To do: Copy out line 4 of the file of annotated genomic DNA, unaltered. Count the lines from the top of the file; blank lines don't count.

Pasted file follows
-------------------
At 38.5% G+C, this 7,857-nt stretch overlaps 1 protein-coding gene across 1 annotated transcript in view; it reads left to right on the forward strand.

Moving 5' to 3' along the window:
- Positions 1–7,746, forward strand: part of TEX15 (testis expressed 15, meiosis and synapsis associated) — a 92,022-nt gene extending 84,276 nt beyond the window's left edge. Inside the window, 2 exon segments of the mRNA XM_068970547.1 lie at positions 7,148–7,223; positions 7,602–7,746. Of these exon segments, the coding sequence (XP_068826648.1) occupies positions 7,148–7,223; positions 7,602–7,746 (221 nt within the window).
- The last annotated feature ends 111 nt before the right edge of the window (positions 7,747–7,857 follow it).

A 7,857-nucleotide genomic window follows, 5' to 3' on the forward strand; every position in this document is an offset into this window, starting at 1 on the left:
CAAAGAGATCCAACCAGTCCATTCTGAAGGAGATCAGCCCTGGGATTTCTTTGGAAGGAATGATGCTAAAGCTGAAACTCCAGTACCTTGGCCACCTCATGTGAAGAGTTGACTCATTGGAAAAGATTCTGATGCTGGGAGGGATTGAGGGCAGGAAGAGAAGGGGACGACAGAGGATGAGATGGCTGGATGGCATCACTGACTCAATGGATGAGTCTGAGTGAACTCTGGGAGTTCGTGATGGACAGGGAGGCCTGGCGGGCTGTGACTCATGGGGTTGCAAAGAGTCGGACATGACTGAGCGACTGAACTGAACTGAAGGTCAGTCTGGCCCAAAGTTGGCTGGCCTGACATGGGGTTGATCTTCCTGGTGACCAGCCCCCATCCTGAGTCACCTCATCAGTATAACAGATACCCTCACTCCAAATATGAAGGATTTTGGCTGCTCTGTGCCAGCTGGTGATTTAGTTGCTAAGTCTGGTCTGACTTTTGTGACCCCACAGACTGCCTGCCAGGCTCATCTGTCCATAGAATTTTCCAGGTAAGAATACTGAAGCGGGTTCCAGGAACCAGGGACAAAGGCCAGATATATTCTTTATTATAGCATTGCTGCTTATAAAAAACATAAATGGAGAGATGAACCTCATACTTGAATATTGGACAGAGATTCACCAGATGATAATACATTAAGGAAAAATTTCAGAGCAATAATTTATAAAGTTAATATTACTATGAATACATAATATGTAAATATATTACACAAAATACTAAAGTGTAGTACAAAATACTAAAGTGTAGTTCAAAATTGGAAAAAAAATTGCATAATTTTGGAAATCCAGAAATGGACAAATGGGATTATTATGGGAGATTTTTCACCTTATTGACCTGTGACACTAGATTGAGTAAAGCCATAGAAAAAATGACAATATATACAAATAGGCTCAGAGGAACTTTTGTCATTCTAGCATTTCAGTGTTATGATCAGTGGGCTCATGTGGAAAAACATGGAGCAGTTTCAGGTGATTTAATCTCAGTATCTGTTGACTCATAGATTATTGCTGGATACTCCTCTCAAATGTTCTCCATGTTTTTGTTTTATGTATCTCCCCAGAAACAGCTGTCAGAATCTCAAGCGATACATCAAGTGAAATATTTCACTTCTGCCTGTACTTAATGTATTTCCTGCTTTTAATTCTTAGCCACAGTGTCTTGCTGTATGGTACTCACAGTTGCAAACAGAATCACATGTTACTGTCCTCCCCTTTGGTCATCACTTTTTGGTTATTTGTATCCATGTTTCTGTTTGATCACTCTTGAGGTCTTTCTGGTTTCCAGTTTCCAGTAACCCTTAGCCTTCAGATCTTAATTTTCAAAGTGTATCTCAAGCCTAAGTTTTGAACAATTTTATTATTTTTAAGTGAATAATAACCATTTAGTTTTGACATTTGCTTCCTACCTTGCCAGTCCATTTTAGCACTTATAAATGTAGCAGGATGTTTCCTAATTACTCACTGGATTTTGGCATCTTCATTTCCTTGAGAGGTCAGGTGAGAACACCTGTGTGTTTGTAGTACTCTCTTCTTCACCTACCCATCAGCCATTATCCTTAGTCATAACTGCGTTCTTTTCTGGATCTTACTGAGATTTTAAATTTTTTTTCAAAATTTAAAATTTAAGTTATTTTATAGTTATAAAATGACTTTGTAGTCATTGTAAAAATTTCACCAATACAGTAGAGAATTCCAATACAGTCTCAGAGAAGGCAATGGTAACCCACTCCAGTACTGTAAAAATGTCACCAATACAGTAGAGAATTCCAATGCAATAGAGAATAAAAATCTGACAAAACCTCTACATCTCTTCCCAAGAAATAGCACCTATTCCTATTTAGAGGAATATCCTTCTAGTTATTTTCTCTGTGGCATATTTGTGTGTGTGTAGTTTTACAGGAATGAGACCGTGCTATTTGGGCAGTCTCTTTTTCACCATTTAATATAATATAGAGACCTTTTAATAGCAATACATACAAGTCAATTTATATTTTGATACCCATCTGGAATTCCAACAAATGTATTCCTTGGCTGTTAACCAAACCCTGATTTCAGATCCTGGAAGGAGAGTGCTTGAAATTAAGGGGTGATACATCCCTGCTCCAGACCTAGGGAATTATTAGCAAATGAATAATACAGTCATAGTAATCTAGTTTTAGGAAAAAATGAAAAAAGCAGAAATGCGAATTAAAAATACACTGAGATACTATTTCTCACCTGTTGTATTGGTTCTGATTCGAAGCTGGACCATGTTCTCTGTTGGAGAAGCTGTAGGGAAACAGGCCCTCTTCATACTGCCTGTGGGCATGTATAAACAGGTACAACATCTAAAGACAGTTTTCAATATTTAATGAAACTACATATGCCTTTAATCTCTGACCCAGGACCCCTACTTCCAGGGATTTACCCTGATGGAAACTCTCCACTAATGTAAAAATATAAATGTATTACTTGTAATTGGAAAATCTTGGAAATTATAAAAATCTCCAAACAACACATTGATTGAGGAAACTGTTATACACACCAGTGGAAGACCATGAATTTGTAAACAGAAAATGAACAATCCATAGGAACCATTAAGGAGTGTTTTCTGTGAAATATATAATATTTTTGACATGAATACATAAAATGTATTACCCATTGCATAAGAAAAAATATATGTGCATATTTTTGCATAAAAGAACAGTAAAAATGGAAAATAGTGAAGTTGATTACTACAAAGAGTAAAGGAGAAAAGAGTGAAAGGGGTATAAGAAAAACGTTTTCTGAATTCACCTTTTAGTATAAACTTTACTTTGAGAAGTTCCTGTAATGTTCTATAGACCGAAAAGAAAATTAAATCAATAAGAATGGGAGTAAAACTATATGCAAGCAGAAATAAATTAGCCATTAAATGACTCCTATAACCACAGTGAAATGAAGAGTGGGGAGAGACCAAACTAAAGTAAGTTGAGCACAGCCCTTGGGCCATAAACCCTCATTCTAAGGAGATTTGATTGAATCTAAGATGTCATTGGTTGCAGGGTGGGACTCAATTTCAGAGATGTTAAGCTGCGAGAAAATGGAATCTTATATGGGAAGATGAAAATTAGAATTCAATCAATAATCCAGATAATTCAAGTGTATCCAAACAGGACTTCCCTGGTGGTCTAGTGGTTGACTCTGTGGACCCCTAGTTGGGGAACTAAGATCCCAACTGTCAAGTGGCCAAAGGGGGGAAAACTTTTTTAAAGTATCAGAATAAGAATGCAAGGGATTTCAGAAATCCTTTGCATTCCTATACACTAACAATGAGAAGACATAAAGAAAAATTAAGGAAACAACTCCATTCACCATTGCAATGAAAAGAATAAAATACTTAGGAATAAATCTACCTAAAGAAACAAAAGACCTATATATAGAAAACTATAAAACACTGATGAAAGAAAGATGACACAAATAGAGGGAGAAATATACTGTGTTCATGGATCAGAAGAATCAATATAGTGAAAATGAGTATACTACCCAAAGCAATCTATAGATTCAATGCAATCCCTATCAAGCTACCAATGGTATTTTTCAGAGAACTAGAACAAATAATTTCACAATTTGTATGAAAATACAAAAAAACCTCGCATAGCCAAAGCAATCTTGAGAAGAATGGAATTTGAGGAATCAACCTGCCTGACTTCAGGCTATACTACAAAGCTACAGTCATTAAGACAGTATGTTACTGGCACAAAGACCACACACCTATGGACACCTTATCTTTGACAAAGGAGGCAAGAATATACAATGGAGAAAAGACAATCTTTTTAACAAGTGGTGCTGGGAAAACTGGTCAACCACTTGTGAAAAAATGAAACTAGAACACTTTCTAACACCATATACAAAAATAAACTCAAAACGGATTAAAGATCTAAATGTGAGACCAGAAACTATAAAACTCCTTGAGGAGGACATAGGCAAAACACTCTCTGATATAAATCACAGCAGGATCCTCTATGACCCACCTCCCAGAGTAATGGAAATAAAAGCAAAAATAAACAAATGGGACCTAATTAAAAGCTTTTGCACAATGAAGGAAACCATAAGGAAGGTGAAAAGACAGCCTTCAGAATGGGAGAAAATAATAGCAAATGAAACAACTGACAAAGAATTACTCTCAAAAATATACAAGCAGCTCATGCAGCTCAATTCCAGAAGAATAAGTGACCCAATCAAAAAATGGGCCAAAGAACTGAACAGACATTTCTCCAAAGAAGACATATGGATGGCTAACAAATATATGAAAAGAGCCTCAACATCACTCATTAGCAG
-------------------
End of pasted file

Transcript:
- The last annotated feature ends 111 nt before the right edge of the window (positions 7,747–7,857 follow it).